A pleasant surprise, as it turns out. I'd recommend RED DAWN as a serious war movie, as a time capsule of America's view of the Cold War in 1984, and solid performances from a Brat Pack cast asked to step up their game and perform outside their comfort zone (and literally outside- almost the whole movie is shot outside on location)

August 29, 2014

Ghostbusters 30th Anniversary

I have seen Ghostbusters dozens of times on television over the last 30 years, and at least once in a movie theater in 1984- we were on summer vacation in the Lakes region of Maine and I immediately fell in love with the movie (my mom not so much- she walked out around the time the roof blew off the firehouse.)
I have watched it on a taped-off-broadcast-television tape many times, then I bought the two-disc Criterion Collection Laser Disc (with a badass cover image) around 1994, then on DVD (bundled with Ghostbusters 2) in the last decade.
So, what's the difference? Why spend $13 to see a movie I can watch for free at home? I have already bought this movie twice, why keep paying for it?
Seeing Ghostbusters on a very big screen again was a special treat for two reasons:

Details, Details, Details

One of the advantages of seeing a good movie over and over, you can enjoy the little background details because you don't have to focus on the plot and dialog. The massive movie screen makes it possible to see so much detail that's really impossible to discern even on a LCD television with a DVD player. I can't imagine now, how blurry and incomplete my old pan-and-scan VHS taped off the TV copy was. I really appreciated all the little touches, the production design, and the background action.
The special effects look amazing. Ghostbusters was one of the first comedies of its era to actually spend money on effects- go watch Caddyshack or Animal House and you can see how cheap they were to produce, but Ghostbusters features terrific state-of-the-art effects. Thirty years later, only a few shots of the Terror Dog chasing Rick Moranis look phony.

The Audience

Watching a favorite movie, a movie you've only really seen at home is totally different and rewarding when seen with an audience. Where do the laughs come? This crowd was terrific, and they laughed in places I never noticed were funny, or even places that I didn't notice were jokes- When the mayor is considering believing the Ghostbusters story, Venkman reminds him that he has an opportunity to save the lives of "millions of registered voters." The movie cuts to the Archbishop who smiles and nods. This got a big laugh where I had never thought of it as more than a nice aside.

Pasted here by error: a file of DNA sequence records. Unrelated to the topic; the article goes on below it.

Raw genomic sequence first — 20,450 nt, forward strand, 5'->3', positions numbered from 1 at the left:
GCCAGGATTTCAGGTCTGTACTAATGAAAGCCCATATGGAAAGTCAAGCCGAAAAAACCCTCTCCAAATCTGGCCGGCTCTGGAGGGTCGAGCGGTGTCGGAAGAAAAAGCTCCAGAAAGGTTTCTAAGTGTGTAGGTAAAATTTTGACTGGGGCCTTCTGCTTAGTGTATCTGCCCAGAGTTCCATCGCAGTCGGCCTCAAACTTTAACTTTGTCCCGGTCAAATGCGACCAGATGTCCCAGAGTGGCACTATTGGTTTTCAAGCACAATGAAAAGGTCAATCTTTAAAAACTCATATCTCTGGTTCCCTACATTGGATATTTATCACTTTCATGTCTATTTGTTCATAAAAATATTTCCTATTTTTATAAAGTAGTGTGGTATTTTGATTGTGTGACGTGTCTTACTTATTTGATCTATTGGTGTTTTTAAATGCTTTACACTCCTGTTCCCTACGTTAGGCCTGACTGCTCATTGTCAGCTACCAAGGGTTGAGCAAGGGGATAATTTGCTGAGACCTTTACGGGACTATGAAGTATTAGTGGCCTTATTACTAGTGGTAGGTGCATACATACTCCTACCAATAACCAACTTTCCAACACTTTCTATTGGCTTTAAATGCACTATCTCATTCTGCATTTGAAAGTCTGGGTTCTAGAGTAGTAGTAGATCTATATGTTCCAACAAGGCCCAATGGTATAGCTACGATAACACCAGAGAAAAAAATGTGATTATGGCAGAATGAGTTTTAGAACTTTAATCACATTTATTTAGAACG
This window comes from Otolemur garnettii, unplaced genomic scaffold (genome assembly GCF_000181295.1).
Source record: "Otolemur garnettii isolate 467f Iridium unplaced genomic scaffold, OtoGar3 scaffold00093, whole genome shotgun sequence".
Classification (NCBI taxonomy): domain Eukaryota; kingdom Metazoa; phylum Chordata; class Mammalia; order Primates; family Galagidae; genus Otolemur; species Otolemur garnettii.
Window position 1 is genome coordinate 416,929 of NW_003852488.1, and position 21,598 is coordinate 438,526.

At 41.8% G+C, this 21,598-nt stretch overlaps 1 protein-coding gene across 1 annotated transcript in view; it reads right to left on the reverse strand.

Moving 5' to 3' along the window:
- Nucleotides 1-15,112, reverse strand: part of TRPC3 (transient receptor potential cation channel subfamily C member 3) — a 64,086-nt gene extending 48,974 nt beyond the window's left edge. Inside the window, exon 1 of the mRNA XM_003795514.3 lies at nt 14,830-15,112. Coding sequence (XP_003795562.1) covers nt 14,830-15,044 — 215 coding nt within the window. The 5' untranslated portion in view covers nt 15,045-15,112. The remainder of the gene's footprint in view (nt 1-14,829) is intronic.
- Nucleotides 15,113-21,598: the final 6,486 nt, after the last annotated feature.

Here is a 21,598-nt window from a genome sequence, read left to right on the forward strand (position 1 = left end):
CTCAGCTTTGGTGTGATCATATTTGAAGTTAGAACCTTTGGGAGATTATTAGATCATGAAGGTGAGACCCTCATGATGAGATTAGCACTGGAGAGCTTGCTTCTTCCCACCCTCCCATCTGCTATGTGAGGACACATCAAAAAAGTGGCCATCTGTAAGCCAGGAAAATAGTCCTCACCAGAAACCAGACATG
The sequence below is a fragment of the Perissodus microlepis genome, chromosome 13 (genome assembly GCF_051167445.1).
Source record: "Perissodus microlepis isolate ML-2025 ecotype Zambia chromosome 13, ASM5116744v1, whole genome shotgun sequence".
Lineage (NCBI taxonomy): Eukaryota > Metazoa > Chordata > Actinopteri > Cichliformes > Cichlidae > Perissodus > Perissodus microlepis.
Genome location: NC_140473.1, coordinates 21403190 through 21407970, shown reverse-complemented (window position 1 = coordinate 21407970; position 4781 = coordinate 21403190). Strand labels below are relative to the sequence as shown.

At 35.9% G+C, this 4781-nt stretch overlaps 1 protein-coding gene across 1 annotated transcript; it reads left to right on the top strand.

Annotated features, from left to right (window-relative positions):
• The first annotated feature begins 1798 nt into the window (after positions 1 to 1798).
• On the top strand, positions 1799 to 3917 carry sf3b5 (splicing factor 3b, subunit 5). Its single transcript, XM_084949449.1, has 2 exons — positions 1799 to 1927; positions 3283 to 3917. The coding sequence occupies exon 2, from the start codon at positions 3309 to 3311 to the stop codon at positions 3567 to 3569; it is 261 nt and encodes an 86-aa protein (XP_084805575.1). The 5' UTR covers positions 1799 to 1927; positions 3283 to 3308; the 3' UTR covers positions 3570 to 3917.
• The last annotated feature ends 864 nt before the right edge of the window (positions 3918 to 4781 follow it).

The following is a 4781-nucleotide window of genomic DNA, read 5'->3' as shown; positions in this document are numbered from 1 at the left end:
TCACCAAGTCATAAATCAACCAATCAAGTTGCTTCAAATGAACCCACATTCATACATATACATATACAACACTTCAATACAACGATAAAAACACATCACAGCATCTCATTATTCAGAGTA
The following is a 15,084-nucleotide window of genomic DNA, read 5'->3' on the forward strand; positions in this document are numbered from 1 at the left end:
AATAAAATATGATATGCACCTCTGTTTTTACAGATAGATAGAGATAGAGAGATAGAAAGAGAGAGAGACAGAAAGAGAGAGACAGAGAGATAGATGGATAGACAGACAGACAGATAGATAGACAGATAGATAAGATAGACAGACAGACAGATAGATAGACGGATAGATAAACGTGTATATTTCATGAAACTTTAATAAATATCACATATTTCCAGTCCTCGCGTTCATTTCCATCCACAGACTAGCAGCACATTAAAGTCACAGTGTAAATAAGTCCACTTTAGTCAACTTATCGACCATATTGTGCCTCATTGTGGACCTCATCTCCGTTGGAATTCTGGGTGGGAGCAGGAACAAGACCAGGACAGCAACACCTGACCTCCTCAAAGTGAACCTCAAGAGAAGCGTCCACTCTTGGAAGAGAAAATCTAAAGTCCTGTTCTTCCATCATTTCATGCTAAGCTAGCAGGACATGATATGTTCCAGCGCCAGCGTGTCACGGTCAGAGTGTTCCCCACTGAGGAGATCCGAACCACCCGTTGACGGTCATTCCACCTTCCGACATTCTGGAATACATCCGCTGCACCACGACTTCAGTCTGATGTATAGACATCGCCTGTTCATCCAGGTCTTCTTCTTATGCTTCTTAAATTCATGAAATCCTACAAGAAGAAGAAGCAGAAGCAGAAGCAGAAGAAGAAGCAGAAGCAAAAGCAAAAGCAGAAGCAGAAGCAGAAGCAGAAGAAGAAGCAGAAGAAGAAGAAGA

Theater Notes

AMC Boston Common, with George, Angus, and, sitting in a different row, Erin, Willy, et al. I go to the big movie chains so rarely I forget how nice it is to go to the Somerville Theater. AMC showed 20 minutes of trailers and commercials before the movie. The movie was scheduled for 9:05pm, but the movie didn't actually start until 9:25pm thanks to all this filler. I dislike this more and more the later and later the screening.
I wasn't sure whether the Friday of Labor Day weekend in Boston would be overrun with college kids and families, it turns out the town was very quiet. I drove from work in Lexington, and into a free parking space on Charles Street in 30 minutes. It was also easy to get a table for dinner at Fajitas & Ritas, and the AMC multiplex was very quiet at 8:45pm.

August 12, 2014

Robin Williams

Robin Williams is famous for his silly, nonstop, stream-of consciousness comedy, his wonderful voices, his loudness, but the dark edge has always been there. I had heard that Williams had been sober for decades when he relapsed a few years back, but I didn't really appreciate how low his life had gotten until I heard this interview with Marc Maron on the WTF podcast in 2010. (I haven't re-listened to it yet, but I will shortly.)
Comics are not happy or normal people. Anyone who is compelled to get onstage and tell stories is working some shit out. I think it was Jim Gaffigan who said "what people don't appreciate is, if we weren't paid, we'd still have to get up onstage every night and talk. We have to do it."
I am deeply saddened that Williams is gone. When I was a kid, Robin Williams was the definition of funny. The Garry Marshall TV empire ruled the airwaves. Happy Days, Laverne & Shirley, and Mork & Mindy defined and dominated TV comedy, and Williams' Mork from Ork character was on all of them. His brand of childlike, yet edgy zaniness was everywhere.
Stand-up comedians have been trying to act in feature films since they were invented, but Williams was the TV and standup superstar who made that move when I was a kid. My five favorite Williams performances:

  • Williams starred in The World According To Garp during the Mork & Mindy years, and it could not be more different. It's a quirky drama, or an especially dark comedy, or a little of both. It's a challenging story (based on the John Irving novel) but Williams is terrific, especially when seen in the context of the pure silliness of his day job on television.
  • Good Morning Vietnam is remembered for Williams' on-air monologues - I bought the soundtrack album for the monologues AND the 1960s pop music - but also I remember how Adrian Cronauer grows restless with the sanitized "news" he's required to broadcast as he comes to know the country and it's people, mirroring America's disillusionment with the war.